Many repair shops, especially those who choose and pay to be part of those certified networks, say they have no trouble finding the information they need to fix cars even before this week’s deal. Michael Bradshaw, vice president of K&M Collision in Hickory, North Carolina, and vice president of the Society of Collision Repair Specialists, one of the groups that signed the new agreement, says his shop pays off 30 automaker certification programs to keep up. including for Kia, General Motors, Bentley and Rivian.
In a way, Bradshaw agrees with the right-to-reparation advocates: This week’s deal doesn’t give him anything he didn’t already have. “If there is data and repair information, we have always been able to get it,” says Bradshaw. But he disagrees that it’s a problem that repairers have to pay, sometimes dearly, to get the tools, certifications and information they need to fix cars.
Bradshaw thinks it’s fair that he should pay for automaker certification programs because developing auto technology—and the documentation needed to fix it—costs the automaker a lot of money. He is willing to pay whatever it takes to make a safe and effective repair. “If it was a situation where there was no cost for access, you’ll see the information suffer,” he says, as automakers will be less likely to spend resources creating clear information for repairers. “The companies that struggle to pay for the data they need are the same companies that don’t invest in training or equipment.”
Other repairers worry that without an industry-wide overhaul that forces automakers to standardize and open up their data, automakers will find ways to limit access to repair information or push customers to their own dealer networks to boost profits. They say that if car owners had clear and direct ownership of the data generated by their vehicles – without going through specialized automaker tools or systems – they could use it themselves to diagnose and repair a car, or to authorize the repair shop of their choice. to do the job. “My fear, if no one gives some stronger guidance, is that I know automakers are going to monetize auto data in a way that’s prohibitively expensive for us to access,” said Dwayne Myers, co-owner of Dynamic Automotive, an auto repair company with various locations in Maryland.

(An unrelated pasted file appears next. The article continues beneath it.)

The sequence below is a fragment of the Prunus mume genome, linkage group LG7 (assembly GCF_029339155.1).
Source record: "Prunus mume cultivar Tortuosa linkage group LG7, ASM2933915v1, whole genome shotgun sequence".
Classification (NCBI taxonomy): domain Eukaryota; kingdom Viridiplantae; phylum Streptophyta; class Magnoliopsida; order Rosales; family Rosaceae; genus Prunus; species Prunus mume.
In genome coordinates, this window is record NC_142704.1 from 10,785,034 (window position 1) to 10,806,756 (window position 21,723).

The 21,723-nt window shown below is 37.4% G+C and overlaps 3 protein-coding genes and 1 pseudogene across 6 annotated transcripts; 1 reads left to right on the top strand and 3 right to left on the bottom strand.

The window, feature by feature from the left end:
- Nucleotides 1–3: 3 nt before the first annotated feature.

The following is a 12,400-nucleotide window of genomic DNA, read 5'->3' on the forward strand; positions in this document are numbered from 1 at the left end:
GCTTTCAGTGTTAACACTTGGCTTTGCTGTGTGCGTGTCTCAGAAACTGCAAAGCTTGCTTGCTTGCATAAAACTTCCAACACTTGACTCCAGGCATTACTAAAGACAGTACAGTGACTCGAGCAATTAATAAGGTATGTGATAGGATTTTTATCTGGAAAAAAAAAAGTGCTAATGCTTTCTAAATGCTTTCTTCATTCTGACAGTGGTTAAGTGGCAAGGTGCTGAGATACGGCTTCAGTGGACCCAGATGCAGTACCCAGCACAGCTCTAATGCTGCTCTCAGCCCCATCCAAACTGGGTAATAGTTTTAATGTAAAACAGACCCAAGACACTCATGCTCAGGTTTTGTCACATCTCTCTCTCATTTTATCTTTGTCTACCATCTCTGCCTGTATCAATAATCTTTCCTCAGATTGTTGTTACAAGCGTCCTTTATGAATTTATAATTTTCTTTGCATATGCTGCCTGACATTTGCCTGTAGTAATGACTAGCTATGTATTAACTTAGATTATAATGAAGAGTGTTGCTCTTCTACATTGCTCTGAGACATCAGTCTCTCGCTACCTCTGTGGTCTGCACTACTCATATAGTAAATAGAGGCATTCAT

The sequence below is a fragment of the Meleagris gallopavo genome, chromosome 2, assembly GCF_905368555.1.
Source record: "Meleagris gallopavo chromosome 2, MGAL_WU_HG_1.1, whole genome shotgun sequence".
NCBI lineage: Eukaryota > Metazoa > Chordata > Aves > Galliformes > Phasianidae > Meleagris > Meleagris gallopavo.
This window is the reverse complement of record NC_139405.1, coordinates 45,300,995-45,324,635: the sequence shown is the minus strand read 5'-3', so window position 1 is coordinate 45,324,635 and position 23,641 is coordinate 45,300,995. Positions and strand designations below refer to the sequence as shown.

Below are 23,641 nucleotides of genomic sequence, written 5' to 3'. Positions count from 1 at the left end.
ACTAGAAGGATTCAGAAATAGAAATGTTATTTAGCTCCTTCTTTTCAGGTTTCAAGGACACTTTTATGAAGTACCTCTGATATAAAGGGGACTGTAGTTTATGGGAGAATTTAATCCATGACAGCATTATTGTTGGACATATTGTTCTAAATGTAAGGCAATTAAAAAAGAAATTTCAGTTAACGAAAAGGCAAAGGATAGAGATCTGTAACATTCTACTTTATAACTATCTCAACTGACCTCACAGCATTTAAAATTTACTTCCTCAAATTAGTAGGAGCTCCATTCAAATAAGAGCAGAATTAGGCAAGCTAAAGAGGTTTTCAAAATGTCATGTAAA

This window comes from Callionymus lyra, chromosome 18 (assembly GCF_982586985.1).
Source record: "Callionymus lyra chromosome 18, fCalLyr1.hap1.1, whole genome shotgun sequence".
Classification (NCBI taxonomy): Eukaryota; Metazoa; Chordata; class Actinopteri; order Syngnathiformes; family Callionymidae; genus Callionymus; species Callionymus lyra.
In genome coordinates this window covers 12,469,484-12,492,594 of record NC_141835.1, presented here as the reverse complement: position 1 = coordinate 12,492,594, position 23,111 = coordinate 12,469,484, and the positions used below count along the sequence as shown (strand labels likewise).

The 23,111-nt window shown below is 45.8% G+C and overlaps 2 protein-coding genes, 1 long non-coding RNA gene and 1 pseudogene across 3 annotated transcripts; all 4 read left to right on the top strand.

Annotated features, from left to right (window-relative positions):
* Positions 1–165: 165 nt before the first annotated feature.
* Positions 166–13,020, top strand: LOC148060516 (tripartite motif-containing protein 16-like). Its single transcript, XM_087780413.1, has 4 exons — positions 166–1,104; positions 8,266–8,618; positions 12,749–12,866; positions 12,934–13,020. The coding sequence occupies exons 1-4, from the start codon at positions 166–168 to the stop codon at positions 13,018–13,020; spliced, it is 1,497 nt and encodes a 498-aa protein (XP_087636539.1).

“You have to think not only about what the situation is now, but also what the situation will be like in five or 10 years,” says Roberts, the right-to-reparation attorney. “It’s easier to handle this now, in the early days.”
Perhaps the new agreement was designed just before a right-to-repair hearing by a U.S. House of Representatives subcommittee on intellectual property and the Internet. A bipartisan group of representatives has already tabled bills on the subject.
The hearing follows national bickering over a Massachusetts law passed by a 2020 ballot that gave state car owners more control over the data generated by their cars. The Alliance for Automotive Innovation sued the state over the law, preventing lawmakers from enforcing it, and a judge has yet to rule on the case. But last month, the Massachusetts attorney general announced she would penalize automakers who withheld data because they failed to comply. Days later, the U.S. Department of Transportation warned automakers not to comply with the Massachusetts law, citing concerns that it would hack vehicles. The letter appeared to contradict the Biden administration’s previous commitments regarding the right to repair.
Brian Weiss, a spokesman for the Alliance, declined to comment on the Massachusetts law, citing ongoing litigation. But how or if the new agreement will affect other states’ right-to-repair policies is up to policymakers, he says. It connects the trade groups that have signed on to push for federal rules defining the right to repair and against state legislation, which could create a patchwork of laws with different obligations for do-it-yourselfers or independent repairers. That echoes an agreement signed earlier this year by tractor manufacturer John Deere and a major agricultural trade group, which proponents say did not give farmers clear access to the tools and software needed to repair their farm equipment.
Myers, the Maryland-based independent repairer, says that today, when customers take ownership of their car’s data, it gives them “the right to choose where to have their car repaired” in the first place. But he has also set his sights on the future. “Along the way, we’ll find out what automakers collect,” he says — and why. He would rather establish the right of car owners to check that information now, before they discover too late that it is being used in a way they don’t like.